One way to identify and analyze tone is to look at the writer’s word choice, which we refer to as diction. Emily Dickinson’s poem “Success is Counted Sweetest” is, like most of her poems, very brief--a mere 53 words. Dickinson’s skill as a poet lies in her ability to say a lot in the space of those few words. Let’s look at her diction and see what kind of tone we can identify.
Ne’er (the truncated form of “never”--Dickinson wanted to shave off half a syllable here), sorest need, not one, defeated, dying, forbidden, distant, agonized.
Here are ten words, almost 20 percent of the poem, that communicate the idea of loss and of being denied the joy of victory. When determining a tone it is important to remember that you’re looking for a word that that expresses the artist’s attitude toward his/her work. There is rarely, if ever, just one correct tone to a work, because there is always variation in the readers’ perception of the work.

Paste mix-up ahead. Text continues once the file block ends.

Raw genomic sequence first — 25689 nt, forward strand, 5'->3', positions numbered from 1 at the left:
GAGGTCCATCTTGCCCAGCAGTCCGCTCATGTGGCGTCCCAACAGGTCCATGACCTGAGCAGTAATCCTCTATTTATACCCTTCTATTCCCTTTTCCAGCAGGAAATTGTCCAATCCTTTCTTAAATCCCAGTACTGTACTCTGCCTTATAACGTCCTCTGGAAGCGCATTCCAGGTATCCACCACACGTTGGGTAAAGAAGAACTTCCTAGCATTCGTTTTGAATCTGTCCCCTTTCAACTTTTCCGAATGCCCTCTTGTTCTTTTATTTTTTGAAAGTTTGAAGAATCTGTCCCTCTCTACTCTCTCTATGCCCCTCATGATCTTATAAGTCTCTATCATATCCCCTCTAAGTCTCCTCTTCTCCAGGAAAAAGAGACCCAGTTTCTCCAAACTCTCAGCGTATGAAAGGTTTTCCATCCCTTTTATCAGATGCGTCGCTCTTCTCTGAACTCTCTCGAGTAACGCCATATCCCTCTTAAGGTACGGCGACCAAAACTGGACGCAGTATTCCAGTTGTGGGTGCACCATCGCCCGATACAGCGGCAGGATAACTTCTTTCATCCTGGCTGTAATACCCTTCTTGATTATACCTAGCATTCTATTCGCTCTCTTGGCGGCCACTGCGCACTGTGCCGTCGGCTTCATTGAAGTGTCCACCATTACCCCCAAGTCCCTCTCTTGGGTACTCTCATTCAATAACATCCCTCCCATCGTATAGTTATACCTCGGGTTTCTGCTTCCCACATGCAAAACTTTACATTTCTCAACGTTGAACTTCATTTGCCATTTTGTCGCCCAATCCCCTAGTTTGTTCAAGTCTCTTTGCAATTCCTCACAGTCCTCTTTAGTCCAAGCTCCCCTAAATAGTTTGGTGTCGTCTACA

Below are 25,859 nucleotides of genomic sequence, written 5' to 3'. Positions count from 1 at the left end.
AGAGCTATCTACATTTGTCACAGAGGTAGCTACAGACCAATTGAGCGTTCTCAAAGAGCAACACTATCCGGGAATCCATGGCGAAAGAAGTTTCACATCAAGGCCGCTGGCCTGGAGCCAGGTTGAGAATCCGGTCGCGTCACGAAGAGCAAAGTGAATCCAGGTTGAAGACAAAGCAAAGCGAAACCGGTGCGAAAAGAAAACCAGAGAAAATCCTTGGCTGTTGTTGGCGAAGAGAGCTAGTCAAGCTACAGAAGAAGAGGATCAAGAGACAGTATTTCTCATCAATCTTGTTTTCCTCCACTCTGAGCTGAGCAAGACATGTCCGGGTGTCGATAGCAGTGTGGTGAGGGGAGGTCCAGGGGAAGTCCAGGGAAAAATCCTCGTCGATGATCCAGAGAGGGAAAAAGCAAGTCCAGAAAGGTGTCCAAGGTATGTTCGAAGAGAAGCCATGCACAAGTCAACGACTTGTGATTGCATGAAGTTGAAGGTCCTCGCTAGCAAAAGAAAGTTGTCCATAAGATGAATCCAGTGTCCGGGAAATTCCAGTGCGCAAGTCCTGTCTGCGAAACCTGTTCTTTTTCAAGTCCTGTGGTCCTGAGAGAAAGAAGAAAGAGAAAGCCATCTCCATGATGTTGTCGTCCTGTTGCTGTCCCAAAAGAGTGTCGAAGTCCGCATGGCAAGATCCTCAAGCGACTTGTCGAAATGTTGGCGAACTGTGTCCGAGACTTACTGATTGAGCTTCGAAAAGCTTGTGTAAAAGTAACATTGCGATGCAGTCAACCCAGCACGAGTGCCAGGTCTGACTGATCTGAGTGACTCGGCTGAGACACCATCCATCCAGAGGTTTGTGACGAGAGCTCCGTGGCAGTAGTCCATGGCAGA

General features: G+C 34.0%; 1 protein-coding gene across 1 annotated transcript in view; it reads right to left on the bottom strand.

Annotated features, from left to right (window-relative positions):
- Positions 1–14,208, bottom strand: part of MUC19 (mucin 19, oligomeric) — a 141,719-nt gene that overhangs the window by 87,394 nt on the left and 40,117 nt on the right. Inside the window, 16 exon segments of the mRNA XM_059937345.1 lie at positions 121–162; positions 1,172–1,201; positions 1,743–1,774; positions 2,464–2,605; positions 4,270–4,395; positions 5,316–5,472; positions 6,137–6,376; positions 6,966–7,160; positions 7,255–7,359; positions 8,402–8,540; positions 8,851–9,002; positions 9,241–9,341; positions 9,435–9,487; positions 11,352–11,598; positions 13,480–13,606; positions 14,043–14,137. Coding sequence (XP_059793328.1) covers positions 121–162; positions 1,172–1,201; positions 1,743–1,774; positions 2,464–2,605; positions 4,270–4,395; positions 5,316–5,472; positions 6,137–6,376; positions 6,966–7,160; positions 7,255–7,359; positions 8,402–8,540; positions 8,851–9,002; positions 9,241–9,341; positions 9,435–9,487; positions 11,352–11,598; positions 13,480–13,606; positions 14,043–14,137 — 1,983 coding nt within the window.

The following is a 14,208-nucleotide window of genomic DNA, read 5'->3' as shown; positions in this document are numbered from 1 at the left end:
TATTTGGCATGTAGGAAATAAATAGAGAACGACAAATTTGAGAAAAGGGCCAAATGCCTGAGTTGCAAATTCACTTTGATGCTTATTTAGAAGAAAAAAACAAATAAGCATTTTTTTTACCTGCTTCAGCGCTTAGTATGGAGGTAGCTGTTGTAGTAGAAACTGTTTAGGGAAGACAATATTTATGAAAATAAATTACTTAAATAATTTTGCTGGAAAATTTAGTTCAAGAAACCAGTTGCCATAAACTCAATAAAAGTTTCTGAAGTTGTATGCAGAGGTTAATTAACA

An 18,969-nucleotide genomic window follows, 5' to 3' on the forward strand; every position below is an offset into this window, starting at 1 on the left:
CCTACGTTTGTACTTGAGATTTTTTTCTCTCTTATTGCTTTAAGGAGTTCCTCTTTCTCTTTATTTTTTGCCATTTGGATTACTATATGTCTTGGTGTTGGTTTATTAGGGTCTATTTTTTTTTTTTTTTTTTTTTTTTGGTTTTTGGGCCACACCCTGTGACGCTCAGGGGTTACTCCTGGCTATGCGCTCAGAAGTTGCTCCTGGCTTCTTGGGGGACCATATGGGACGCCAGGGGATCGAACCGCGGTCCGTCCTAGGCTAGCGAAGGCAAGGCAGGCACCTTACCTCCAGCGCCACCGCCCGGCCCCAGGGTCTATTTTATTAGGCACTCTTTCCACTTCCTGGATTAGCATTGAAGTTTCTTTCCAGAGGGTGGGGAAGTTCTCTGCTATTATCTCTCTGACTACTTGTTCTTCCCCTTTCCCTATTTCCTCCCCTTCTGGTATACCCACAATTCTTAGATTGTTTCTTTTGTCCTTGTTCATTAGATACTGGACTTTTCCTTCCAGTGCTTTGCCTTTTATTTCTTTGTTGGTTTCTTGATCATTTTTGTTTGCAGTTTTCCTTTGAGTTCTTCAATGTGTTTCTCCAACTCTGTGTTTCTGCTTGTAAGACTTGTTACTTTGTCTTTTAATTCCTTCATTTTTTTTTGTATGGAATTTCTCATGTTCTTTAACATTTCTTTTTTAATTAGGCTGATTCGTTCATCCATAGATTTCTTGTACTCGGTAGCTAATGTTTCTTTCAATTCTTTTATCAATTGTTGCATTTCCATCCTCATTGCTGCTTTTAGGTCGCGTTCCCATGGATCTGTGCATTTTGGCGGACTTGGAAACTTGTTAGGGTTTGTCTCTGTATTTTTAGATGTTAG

I would say that the tone of “Success is Counted Sweetest” is mournful. It laments the “agony” (to use one of Dickinson’s own words from the poem) of those who suffer in defeat not just once, but always. But you, and countless other readers, might perceive a different tone, although all would have something to do with how it feels to "ne'er succeed."